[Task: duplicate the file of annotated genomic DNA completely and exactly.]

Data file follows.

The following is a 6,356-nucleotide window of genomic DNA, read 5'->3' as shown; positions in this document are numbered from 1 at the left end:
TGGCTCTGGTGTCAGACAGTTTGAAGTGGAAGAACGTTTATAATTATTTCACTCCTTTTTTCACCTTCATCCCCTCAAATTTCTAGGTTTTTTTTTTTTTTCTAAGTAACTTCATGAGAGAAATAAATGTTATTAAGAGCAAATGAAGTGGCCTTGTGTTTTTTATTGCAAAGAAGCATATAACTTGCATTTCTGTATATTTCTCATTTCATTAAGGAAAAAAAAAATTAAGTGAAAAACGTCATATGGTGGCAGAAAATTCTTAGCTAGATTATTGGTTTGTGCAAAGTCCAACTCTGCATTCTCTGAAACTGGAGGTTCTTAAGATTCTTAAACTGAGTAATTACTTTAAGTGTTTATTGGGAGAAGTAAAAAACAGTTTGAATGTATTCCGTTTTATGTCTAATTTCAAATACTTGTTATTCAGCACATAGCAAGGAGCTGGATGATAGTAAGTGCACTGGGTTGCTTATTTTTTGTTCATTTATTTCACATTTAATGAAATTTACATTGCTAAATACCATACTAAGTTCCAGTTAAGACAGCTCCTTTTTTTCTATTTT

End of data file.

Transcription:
The following is a 6,356-nucleotide window of genomic DNA, read 5'->3' as shown; positions in this document are numbered from 1 at the left end:
TGGCTCTGGTGTCAGACAGTTTGAAGTGGAAGAACGTTTATAATTATTTCACTCCTTTTTTCACCTTCATCCCCTCAAATTTCTAGGTTTTTTTTTTTTTTCTAAGTAACTTCATGAGAGAAATAAATGTTATTAAGAGCAAATGAAGTGGCCTTGTGTTTTTTATTGCAAAGAAGCATATAACTTGCATTTCTGTATATTTCTCATTTCATTAAGGAAAAAAAAAATTAAGTGAAAAACGTCATATGGTGGCAGAAAATTCTTAGCTAGATTATTGGTTTGTGCAAAGTCCAACTCTGCATTCTCTGAAACTGGAGGTTCTTAAGATTCTTAAACTGAGTAATTACTTTAAGTGTTTATTGGGAGAAGTAAAAAACAGTTTGAATGTATTCCGTTTTATGTCTAATTTCAAATACTTGTTATTCAGCACATAGCAAGGAGCTGGATGATAGTAAGTGCACTGGGTTGCTTATTTTTTGTTCATTTATTTCACATTTAATGAAATTTACATTGCTAAATACCATACTAAGTTCCAGTTAAGACAGCTCCTTTTTTTCTATTTT